JL007 1858-01-16 Jock Liddell Troy NY 2
JL008 1857-08-23 Wm Liddell (bro) Iowa Hill, Placer, CA Jock Troy NY ? 3 Jock's brother, William, mining gold in CA
JL009 1861-11-17 Jessie Liddell Troy NY Jock Army 3
JL010 1862-03-30 Jock Liddell Camp Palmer, Arlington VA Jessie Troy
JL011 1861-12-07 Jock Liddell Camp Palmer, Arlington VA Jessie Troy 4
JL012 1862-02-26 Jock Liddell Ball's Crossroads VA Jessie Troy
JL013 1862-09-01 Jock Liddell Fairfax VA Diary
JL014 1861-11-26 Jessie Liddell Troy NY Jock Army
JL015 1859-03-24 Frank Liddell, nephew Corfu Jock & Jessie Troy
JL016 1862-03-16 Jock Liddell Centerville VA Jessie Troy 4
JL017 1861-09-08 Jessie Liddell Troy NY Jock Army 4
JL018 1861-09-22 Jock Liddell Camp Sussex, VA Jessie Troy 4 (pencil)
JL019 1861-10-06 Jock Liddell Camp Sussex, VA Jessie Troy 1
JL020 1862-07-22 Jock Liddell Falmouth VA Jessie Troy 4
JL021 1862-05-24 Jock Liddell Falmouth VA Maggie Troy 3
JL022 1861-10-06 Jock Liddell Camp Sussex, VA Jessie Troy 4
JL023 1862-10-15 Jock Liddell Ball's Crossroads VA Jessie Troy 3
JL024 1861-11-10 Jessie Liddell Troy NY Jock Army 4
JL025 1862-11-01 Jock Liddell Ball's Crossroads VA Jessie Troy 2
JL026 UNUSED see JL040 unused
JL027 1862-01-26 Jock Liddell Camp Palmer, Arlington VA Jessie Troy 1
JL028 1854-02-17 Donald Monroe USSW St-Louis, Spezzia Jock Troy
JL029 1862 (n.d.) Jock Liddell Bristoburg VA Jessie Troy
JL030 1862-02-17 Jock Liddell Camp Palmer, Arlington VA Maggie Troy
JL031 1862-02-10 Jock Liddell Camp Palmer, Arlington VA Jessie Troy 4
JL032 1865-03-15 Albert D Doty Carver Hospital, Wash DC Jock Troy 4
JL033 1862-08-17 Jock Liddell Army Diary 4
JL034 1864-07-21 Rob Loudon Troy NY Jock Army 4
JL035 1861-09-19 D Cameron Box 369, Troy NY Jock Army 3
JL036 1863-09-19 Jock Liddell Our Flag and Our Country Poem 4
JL037 1862-05-04 Jock Liddell Falmouth VA Jessie Troy 8
JL038 1862 (n.d.) Jock Liddell Camp Palmer, Arlington VA Jessie Troy 5 pieces
JL039 1864-03-06 E. R. Sheedy Troy NY Tinkey (Katinka?) 3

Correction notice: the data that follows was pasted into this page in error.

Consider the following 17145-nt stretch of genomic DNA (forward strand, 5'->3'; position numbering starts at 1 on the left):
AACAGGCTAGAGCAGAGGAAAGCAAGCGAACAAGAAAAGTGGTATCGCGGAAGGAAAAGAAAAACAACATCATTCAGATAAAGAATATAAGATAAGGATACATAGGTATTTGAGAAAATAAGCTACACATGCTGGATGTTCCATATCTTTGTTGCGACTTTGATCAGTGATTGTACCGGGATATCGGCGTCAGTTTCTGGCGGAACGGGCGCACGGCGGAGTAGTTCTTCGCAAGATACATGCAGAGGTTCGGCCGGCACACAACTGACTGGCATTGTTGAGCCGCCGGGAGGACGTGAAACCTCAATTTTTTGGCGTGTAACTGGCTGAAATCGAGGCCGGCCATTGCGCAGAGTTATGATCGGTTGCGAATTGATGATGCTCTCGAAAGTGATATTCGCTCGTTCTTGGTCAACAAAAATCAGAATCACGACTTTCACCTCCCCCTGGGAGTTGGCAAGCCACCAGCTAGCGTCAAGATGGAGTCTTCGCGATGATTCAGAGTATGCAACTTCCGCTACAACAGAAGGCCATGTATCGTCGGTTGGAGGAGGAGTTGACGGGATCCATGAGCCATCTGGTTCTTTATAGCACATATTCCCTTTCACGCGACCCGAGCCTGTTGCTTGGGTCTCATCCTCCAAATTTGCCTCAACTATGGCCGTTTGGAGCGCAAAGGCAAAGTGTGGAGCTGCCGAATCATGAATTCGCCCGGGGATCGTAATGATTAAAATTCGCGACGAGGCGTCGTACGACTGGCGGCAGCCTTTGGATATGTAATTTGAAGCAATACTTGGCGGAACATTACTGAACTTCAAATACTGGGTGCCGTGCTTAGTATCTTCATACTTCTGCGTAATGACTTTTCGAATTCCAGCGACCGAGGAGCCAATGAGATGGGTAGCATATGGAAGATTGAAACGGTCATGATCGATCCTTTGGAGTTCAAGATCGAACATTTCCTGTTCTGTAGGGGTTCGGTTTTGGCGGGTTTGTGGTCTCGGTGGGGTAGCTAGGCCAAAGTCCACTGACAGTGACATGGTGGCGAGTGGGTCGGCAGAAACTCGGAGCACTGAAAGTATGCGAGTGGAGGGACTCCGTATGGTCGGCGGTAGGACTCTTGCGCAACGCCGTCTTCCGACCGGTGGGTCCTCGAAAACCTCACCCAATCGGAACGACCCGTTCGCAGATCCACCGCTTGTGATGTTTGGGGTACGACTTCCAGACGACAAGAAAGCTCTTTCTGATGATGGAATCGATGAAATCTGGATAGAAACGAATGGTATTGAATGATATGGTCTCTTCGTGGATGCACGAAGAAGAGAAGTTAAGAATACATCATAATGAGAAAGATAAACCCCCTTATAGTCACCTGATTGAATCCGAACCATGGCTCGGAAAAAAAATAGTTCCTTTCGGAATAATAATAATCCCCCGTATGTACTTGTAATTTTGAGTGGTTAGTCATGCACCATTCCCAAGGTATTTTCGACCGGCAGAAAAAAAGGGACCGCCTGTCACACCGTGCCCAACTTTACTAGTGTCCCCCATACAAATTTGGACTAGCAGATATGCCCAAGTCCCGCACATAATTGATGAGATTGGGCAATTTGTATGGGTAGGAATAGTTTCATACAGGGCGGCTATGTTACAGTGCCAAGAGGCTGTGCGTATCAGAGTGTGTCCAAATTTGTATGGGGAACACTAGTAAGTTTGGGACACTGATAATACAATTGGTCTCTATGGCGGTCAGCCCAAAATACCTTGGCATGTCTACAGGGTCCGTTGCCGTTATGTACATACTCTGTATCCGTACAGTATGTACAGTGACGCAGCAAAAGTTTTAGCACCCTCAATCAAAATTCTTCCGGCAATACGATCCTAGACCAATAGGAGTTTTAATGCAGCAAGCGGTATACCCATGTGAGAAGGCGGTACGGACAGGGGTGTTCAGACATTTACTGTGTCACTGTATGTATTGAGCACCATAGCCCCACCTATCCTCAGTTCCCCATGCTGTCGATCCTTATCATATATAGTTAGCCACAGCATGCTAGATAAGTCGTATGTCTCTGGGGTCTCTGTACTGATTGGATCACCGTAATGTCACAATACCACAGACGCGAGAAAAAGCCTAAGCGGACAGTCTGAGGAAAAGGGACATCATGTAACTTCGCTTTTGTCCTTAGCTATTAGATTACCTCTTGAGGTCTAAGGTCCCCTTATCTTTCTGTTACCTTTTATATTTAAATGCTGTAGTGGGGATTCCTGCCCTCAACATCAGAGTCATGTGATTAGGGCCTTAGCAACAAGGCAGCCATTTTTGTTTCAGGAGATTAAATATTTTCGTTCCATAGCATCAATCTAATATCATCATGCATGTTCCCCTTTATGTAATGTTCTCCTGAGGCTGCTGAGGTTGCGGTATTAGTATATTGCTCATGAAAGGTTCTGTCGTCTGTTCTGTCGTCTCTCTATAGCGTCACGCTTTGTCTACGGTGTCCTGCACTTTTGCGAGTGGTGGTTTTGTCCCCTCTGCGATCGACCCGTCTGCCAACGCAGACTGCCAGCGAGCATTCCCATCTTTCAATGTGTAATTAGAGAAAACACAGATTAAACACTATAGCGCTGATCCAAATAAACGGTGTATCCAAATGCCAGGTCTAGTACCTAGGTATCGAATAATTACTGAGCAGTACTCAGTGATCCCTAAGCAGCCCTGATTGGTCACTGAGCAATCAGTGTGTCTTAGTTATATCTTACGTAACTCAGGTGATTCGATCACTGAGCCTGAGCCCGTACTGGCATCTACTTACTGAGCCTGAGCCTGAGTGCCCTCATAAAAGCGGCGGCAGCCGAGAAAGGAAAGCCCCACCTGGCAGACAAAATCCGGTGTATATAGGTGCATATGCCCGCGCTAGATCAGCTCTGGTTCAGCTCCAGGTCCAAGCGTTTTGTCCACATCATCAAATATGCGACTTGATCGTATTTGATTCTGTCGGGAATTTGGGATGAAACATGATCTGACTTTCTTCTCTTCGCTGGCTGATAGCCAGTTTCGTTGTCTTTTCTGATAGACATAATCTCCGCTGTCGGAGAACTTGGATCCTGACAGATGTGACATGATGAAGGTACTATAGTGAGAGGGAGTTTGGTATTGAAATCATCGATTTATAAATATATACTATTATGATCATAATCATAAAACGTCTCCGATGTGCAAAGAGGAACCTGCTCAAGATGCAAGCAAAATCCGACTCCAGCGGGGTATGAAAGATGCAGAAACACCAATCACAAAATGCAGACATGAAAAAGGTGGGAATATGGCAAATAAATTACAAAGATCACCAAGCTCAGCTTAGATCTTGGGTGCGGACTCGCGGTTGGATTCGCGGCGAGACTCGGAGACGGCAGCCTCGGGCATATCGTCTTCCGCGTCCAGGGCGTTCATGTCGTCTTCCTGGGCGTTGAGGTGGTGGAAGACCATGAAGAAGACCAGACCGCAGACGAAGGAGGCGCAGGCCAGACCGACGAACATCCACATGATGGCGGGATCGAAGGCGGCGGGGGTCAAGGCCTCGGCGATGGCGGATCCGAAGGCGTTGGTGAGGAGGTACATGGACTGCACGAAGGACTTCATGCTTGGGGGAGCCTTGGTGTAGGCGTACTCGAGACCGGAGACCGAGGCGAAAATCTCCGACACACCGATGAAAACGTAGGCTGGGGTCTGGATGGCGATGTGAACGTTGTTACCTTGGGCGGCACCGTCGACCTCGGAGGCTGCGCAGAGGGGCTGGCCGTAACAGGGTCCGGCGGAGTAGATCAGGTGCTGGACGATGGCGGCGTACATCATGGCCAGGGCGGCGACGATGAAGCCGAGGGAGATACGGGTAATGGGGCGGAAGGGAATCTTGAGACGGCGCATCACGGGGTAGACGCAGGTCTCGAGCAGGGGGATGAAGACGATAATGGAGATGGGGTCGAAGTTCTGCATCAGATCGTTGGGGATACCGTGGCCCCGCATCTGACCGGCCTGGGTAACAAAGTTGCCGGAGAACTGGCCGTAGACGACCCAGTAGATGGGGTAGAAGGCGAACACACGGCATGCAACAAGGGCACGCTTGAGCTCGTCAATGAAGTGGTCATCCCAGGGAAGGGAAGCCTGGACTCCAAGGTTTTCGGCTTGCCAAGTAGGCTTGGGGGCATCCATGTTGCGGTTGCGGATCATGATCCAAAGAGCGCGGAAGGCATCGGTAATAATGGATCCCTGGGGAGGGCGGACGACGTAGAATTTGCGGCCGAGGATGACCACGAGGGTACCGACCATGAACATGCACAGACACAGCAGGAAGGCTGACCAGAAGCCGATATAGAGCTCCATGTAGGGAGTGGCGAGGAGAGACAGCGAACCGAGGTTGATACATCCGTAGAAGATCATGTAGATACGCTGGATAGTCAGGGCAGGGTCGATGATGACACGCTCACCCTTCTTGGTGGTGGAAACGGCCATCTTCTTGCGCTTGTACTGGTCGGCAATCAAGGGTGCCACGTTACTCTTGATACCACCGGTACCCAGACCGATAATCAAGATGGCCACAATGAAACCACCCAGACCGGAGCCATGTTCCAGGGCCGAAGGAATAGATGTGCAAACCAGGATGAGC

JL040 1861-12-01 Jock Liddell Arlington Heights VA Jessie Troy fragments
JL041 1862-08-30 Jock Liddell Virginia Jesse Troy 2 2nd Battle of Bull Run (Manassas, 1862)
JL042 1861-09-15 Jock Liddell Camp Sussex, VA Jessie Troy 2 frags
JL043 n.d. Lizzie Pleasandale husband
JL044 n.d. Jock Liddell Army Jessie Troy 2 frags
JL045 n.d. E. B. Stevens Jessie Troy 2 mentions Lizzie
JL046 1862-02-23 Jock Liddell Army Diary 12
JL047 n.d. Maggie "Meg" Troy NY Jock Army 1
JL048 1855-10-16 Court Troy NY Jock 1 Declaration of Intention
JL049 1858-02-20 Court Troy NY Jock 1 Certificate of Naturalization
JL050 1876-09-18 Court New York City James McKay 2 Certificate of Naturalization
JL051 1862-08-29 Jock Liddell Virginia Poem 2 coincides with 2nd Batt. Bull Run
JL052 n.d. Jock Liddell Poem 2 Welcome to the USA
JL053 1859-03-28 Jock Liddell Troy NY Poem 3 Tribute to E B Stevens
JL054 n.d. Jock Liddell Poem 4 Civil War Notes
JL055 n.d. Jock Liddell Poem Jessie, A Scotch Song
JL056 n.d. Jock Liddell Poem 2 City of Portsmouth (beer)
JL057 n.d. Jock Liddell Poem 2 Scotch Lassie Jean
JL058 n.d. Jock Liddell Song 4 Constitutional Liberty
JL059 1856-03-16 Jock Liddell Poem 4 Imperial Baby
JL060 n.d. unknown typed research bit.ly/3E9vueg p.374 1 Emily McTavish and "Margaret" in Baltimore
JL061 n.d. Jock Liddell Poem 2 My Front Stoop


Sources

  1. Troy Irish Genealogical Society, "Brewing of Beer." (n.d.) https://troyirish.org/troy-area-history/local-history/local-history-articles/brewing-of-beer
  2. Rittner, Don. (1998) Images of America: Troy. Mount Pleasant SC: Arcadia Pub. p. 54.
  3. Weise, JA. (1891) "Troy's One Hundred Years, 1789-1889." Troy: WH Young. p. 276. https://www.google.com/books/edition/Troy_s_One_Hundred_Years_1789_1889/O5ZHAAAAYAAJ
  4. Kyran Cleary Sr, b. abt. 1830 Ireland, arriv. US abt. 1840, was a brewer in Troy NY. He was married to Edward Sr's sister Margaret.
  5. Anderson, GB. (1897) "Landmarks of Rensselaer County, New York." US: D. Mason & Co. p.263.
  6. JE Siebel, ed. "One Hundred Years of Brewing." (1901). Chicago: H.S. Rich & Company. p. 187. https://www.google.com/books/edition/One_Hundred_Years_of_Brewing/1JFOAQAAMAAJ
  7. https://en.wikipedia.org/wiki/Panama_Canal_Railway